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Want Labour to win an election? Here’s why not to vote Owen Smith

He didn’t speak out against the austerity-lite policies under Ed Miliband

Labour’s manifesto at the 2015 election agreed to further reductions in public spending, and proposed cutting pay in real terms for workers like teachers, nurses and dinner ladies.  Labour’s support eroded further, especially in Scotland and the Party’s former industrial heartland seats, but also in key marginals. Smith served in Miliband’s shadow team without raising any criticism of this position, yet appears to be opportunistically rebranding himself as the champion of anti-austerity.

He failed to oppose the scapegoating of benefit claimants

Jeremy Corbyn won widespread support for his refusal - unlike all the other leadership candidates last time round - to vote for the Second Reading of the Welfare Reform Bill. The measures in the Bill were aimed at penalising some of the most vulnerable in society. Smith abstained in the vote, and argued in favour of the benefit cap, and said “we are in favour of limits on what individual families can draw down”. Smith failed to highlight the lavish subsidy to landlords resulting from rocketing housing benefit bills by putting the case for rent controls. Instead, he argued for abitrary spending caps which would punish those on low incomes struggling to pay the rent.  

He can’t be trusted to fight the incursion of private finance into the running of the NHS

One of the areas in which Labour currently polls most strongly is over the National Health Service. People understand the dangers that the Tory NHS Reform Act poses in terms of unleashing the profit motive into the running of our cherished public service. But as a lobbyist for giant multinational pharmaceutical corporation Pfizer, Smith endorsed a report which advocated “offering NHS patients easier access to private sector healthcare”.  As a prospective Labour candidate he welcomed the use of the Private Finance Initiative to build new hospitals, and claimed objections to these disastrous contracts were “ideological” and “overblown”.

He would concede further ground to the far right

Smith criticised Corbyn for having “liberal perspectives” on immigration, and was reported as saying some parts of Britain have “too many immigrants”.  How many is “too many”?  Is this really the territory we want Labour to be occupying?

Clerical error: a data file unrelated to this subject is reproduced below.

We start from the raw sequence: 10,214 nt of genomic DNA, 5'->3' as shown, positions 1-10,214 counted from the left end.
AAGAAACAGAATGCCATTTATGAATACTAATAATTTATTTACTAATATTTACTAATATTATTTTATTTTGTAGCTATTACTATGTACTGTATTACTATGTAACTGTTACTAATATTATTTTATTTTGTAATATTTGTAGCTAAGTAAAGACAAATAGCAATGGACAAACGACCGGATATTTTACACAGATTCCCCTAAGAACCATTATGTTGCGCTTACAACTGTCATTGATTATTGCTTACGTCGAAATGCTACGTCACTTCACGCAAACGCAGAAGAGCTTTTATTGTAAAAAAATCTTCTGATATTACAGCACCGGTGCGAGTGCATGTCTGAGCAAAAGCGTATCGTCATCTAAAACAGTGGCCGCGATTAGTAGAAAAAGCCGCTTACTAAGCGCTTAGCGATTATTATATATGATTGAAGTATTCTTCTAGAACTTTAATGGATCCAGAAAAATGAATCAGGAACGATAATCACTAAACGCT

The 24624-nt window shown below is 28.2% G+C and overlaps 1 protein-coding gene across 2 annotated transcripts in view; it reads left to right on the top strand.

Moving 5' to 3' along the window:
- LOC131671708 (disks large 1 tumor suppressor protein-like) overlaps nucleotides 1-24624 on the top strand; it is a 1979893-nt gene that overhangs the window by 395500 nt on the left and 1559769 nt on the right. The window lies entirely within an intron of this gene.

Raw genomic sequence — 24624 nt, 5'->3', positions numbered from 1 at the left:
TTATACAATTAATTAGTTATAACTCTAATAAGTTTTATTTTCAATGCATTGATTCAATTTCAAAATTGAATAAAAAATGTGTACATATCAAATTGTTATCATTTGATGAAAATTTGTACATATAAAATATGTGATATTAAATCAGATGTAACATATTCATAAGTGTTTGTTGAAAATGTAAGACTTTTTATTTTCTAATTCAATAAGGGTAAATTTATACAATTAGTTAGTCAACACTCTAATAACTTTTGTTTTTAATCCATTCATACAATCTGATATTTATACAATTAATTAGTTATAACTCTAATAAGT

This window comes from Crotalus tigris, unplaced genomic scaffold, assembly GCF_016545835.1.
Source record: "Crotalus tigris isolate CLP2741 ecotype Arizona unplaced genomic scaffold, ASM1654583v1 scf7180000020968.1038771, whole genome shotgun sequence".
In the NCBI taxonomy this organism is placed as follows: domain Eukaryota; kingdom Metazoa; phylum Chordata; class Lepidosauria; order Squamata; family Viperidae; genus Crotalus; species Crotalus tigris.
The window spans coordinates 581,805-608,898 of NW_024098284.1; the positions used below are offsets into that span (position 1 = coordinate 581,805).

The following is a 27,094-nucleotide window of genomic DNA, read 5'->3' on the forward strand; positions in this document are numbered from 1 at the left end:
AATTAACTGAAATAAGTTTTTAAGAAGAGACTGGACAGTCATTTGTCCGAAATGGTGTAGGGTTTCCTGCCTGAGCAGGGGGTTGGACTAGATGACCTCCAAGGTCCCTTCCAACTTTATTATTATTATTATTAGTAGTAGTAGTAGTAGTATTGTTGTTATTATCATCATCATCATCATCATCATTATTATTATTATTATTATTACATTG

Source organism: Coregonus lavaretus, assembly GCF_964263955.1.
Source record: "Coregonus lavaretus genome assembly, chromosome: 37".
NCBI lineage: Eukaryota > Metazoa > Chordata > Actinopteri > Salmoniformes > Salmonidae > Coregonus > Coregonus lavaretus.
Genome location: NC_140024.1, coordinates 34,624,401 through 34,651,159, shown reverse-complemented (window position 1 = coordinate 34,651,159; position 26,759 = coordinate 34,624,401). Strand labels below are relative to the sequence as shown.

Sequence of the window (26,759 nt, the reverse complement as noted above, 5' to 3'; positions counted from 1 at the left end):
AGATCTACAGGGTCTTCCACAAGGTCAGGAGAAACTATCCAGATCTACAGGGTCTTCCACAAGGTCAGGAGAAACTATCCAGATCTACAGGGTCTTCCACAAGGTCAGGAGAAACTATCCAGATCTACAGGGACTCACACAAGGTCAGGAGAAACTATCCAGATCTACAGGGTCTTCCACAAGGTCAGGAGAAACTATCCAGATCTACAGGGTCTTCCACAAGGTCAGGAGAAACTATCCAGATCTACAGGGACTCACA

His stance on foreign policy is unprincipled and opportunistic

Hardly anyone in the Labour Party has a good word to say about Tony Blair’s decision to invade and occupy Iraq.  But whereas Jeremy was a consistent opponent from the outset, Smithpreviously argued that Labour’s support for military “engagement to remove dictators was a noble, valuable tradition”. Smith later supported the Tory proposal that Britain should impose a no-fly zone on Libya, and in his campaign launch argued we should be proud of having “patriotically intervened around the world to help impose and understand our values across the globe”.  Why should we believe that he would refrain from justifying further disastrous wars under the guise of “humanitarian intervention”?  As a former member of CND who now countenances the idea of pressing the nuclear button, are there principles which he wouldn’t jettison?

He seems to have a problem with women

As they face Theresa May over the dispatch box, it will be essential for the Labour leader to express sharp political disagreements with the Tory Prime Minister without lapsing into misogynistic or sexist attitudes. Smith’s track record in this respect creates a real cause for concern. The violent reference to wanting to “smash” (May) “back on her heels”, came after an inappropriately jocular reference to domestic violence, and the accusation that Leanne Wood only gets on the media because of her gender, suggests he has a problem with women.

He isn’t a leader who “breaks the mould”

There exists a widespread public distrust of the professional political elite, whose frame of reference is conditioned by their life experience having taken place overwhelmingly within the Westminster bubble. Smith has worked in the media as a political Special Advisor, and was a corporate lobbyist before becoming an ambitious Labour MP.  What will make the public believe that that he is any more than just a typical career politician?

A return to the old order under a new leader is the last thing Labour needs. Only by persisting with radical alternatives can Labour regain its popularity. That’s why I’m voting to Keep Corbyn.

 

 

 

 

 

 

 

 

    

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